One of the hardest tasks a crime writer faces is how to keep a long-running series fresh. The worst-case scenario is when authors let their detective run amok far longer than necessary, leading to an exasperated fan base that buys new installments out of grudging loyalty. Case in point: The bite and vigor of Robert B. Parker's "Spenser" series has diminished into softened decrepitude, with the Boston private eye more content to sit around and lob gentle sallies at his psychologist lady love Susan Silverman (and marvel at the ones he gets in return). Others know when to quit, such as Ian Rankin, who cut his Inspector Rebus opus after 20 books with "Exit Music."
Better approaches come when the protagonist is given a rest for a few years before his triumphant return. Harlan Coben retired his sports-agent sleuth Myron Bolitar as stand-alone thrillers propelled the author to perennial bestseller-dom, but the wait for "Promise Me" (2006) was well worth it (Bolitar's more recent outing, "Long Lost," was less successful). Dennis Lehane has mystery fans on veritable pins and needles awaiting his new novel, which brings back Boston eyes Patrick Kenzie and Angela Gennaro after more than a decade off the scene.
Another stalwart mechanism to keep a series alive is to kill off a character close to the detective to open up new storytelling possibilities. There are some who still haven't forgiven Elizabeth George for that very tactic, employed in "With No One as Witness," and Michael Connelly may well face such heated arguments after the mid-book twist of "Nine Dragons" (Little, Brown: 372 pp., $27.99), which both isolates and galvanizes Harry Bosch's lone-wolf, antiauthoritarian status.
Still another method is to create a new series and bring the two sleuths together under the same virtual roof. J.A. Jance started off writing about J.P. Beaumont, then introduced Joanna Brady and got the two together in "Partner in Crime" (2003), which was Beaumont's 16th outing and Brady's 10th. The late mystery writers William Tapply and Philip R. Craig went a step further, uniting the sleuths of their respective solo series under a dually written umbrella for three cases. More recently, Libby Fischer Hellmann's "Doubleback" (Tyrus Books: 344 pp., $24.95) reunites Ellie Foreman, the videographer shamus first introduced in "An Eye for Murder," and police detective-turned-P.I. Georgia Davis, originally a supporting player in the Foreman novels who took a solo bow in last year's "Easy Innocence" (Bleak House Books: 350 pp., $14.95 paper).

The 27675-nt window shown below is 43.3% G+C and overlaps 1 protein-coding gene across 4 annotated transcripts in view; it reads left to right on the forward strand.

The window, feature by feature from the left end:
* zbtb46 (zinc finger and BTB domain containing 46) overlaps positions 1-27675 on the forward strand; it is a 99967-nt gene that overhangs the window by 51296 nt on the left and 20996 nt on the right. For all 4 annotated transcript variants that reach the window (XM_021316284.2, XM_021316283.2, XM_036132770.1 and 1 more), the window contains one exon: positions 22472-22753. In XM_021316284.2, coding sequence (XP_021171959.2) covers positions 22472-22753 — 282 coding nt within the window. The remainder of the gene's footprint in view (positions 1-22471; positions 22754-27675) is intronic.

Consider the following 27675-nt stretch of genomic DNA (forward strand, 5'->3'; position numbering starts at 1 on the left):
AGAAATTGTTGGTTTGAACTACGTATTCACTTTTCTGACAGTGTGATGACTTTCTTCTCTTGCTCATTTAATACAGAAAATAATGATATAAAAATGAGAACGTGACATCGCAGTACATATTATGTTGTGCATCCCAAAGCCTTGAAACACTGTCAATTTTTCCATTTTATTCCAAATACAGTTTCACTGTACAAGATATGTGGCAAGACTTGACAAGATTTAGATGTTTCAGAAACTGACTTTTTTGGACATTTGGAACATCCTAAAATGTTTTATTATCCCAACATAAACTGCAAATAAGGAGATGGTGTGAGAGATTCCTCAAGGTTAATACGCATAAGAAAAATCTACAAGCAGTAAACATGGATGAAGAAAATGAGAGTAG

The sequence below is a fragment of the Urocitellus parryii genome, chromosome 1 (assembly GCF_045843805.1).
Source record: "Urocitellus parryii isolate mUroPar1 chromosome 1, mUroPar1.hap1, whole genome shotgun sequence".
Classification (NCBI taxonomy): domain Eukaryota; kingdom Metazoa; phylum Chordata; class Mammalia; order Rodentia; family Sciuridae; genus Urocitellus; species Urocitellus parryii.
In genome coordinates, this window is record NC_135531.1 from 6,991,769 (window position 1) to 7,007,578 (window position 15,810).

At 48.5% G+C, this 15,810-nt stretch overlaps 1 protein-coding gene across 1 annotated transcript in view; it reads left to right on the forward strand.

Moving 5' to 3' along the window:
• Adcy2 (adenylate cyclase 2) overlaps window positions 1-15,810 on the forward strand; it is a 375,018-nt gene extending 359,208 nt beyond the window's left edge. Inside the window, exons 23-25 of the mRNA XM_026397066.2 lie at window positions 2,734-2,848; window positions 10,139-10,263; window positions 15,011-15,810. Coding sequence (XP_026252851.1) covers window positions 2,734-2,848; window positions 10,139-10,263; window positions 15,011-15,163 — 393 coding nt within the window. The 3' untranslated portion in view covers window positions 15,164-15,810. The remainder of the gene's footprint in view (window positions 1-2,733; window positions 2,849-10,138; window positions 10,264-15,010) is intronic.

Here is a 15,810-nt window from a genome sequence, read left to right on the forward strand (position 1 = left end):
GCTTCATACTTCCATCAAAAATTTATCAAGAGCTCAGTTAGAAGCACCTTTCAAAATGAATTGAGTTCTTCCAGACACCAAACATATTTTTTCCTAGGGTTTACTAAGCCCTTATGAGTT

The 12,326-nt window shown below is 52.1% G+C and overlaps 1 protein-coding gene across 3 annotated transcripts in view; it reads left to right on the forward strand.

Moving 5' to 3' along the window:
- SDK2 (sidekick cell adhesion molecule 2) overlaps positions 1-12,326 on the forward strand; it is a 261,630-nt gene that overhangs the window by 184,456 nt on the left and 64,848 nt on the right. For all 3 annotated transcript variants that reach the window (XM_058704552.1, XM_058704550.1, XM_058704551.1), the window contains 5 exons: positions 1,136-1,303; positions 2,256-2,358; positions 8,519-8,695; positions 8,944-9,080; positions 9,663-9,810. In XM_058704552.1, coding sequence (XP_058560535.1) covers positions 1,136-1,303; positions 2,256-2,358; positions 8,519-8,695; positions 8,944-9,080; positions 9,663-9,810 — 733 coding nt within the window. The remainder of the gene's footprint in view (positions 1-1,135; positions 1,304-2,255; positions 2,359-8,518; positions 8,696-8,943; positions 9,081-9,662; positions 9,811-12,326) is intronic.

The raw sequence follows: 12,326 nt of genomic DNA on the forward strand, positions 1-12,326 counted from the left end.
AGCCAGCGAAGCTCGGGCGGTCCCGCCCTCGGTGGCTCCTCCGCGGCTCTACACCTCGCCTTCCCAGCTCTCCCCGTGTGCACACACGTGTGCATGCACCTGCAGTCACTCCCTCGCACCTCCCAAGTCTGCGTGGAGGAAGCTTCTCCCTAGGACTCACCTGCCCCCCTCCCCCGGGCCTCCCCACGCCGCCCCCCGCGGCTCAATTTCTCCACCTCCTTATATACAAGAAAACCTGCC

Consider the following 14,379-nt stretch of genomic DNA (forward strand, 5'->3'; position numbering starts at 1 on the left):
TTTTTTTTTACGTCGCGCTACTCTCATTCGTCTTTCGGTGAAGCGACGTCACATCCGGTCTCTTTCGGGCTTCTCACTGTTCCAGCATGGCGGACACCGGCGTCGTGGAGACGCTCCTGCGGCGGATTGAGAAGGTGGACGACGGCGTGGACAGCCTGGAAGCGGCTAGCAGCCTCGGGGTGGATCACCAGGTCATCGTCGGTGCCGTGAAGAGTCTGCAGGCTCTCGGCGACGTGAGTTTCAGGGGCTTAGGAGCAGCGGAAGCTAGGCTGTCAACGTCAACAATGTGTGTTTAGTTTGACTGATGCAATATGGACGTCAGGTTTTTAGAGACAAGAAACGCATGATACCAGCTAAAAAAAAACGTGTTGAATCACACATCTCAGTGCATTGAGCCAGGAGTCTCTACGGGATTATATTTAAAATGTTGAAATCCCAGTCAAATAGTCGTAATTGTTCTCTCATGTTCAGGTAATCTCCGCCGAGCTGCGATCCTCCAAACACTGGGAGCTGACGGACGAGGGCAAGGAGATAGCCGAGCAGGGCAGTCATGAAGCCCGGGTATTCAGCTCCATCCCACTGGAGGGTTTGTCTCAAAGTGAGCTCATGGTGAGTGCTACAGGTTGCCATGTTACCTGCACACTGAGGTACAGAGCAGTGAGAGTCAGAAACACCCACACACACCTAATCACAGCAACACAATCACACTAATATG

Marcia Muller, however, may have concocted the most audacious scheme to reinvigorate her mystery series. Her capable, no-nonsense detective Sharon McCone arrived on crime fiction soil more than three decades ago in 1977's "Edwin and the Iron Shoes," and badly mismanaged publication almost scuppered the series before it had a chance to start. Five years later -- the same year that both Sara Paretsky and Sue Grafton made indelible impressions upon the detective fiction world -- McCone (and Muller) reappeared in "Ask the Cards a Question," and both women have stuck around ever since, growing older, more seasoned (Muller with many award citations, McCone running a multi-person detective agency) and more respected (and respectable) with each passing year.
When "Locked In" (Grand Central: 282 pp., $24.99) opens, it's "a typical July night in San Francisco. Mist swirling off the bay, a foghorn bellowing every thirty seconds out at the Golden Gate." McCone's on her way back to the office to retrieve a cellphone, a three-block trip from where her car ran out of gas. And then typical becomes atypical when she's shot in the head: The next thing she knows she's in the hospital, able to understand every word and every gesture without reciprocating in kind, a victim of "Locked-in" syndrome: "[N]ow a fragmented bullet was lodged near her brain stem, doing more harm than all the criminals and aeronautical malfunctions could. A deadly little piece of metal, that none of her smarts and guts could combat."
So it would seem, at least: How on earth will Muller write her way out of this brazen predicament she's placed McCone into? The answer is both surprising and homage-laden, as McCone's despair and frustration ("I remember when I was younger, laughing at people with disabilities, the horrible words we used . . . Well, join the club. For the rest of your life, somebody somewhere'll be laughing at you.") gives way to determination to help her colleagues and her husband, Hy Ripinsky, find out who shot her: "You've heard of an armchair detective, folks? How about a locked-in investigator?"
McCone's resolve is straight out of the playbook of Josephine Tey's "Daughter of Time," and blinks of an eyelid allow her to sift through the information her friends and loved ones relate to her at her bedside and zero in on what needs to be investigated next. The thrill is less about finding out who actually shot McCone, because the solution comes across as a footnote, than in watching Muller's high-wire act, wondering whether she'll stay on throughout or fall off somewhere in the middle of the novel.
She doesn't, by the way, but "Locked In," by virtue of its premise, can't quite transcend it. Readers are built in to expect that McCone will survive this predicament, just as she has survived her many prior brushes with death at the hands of all manner of assailants. As a result, the element of surprise fades as the story continues and reveals its ultimate hand: How Sharon McCone regains her faculties and, hard-won as her victory is, resumes private investigation with much more than one blink for "yes" and two blinks for "no."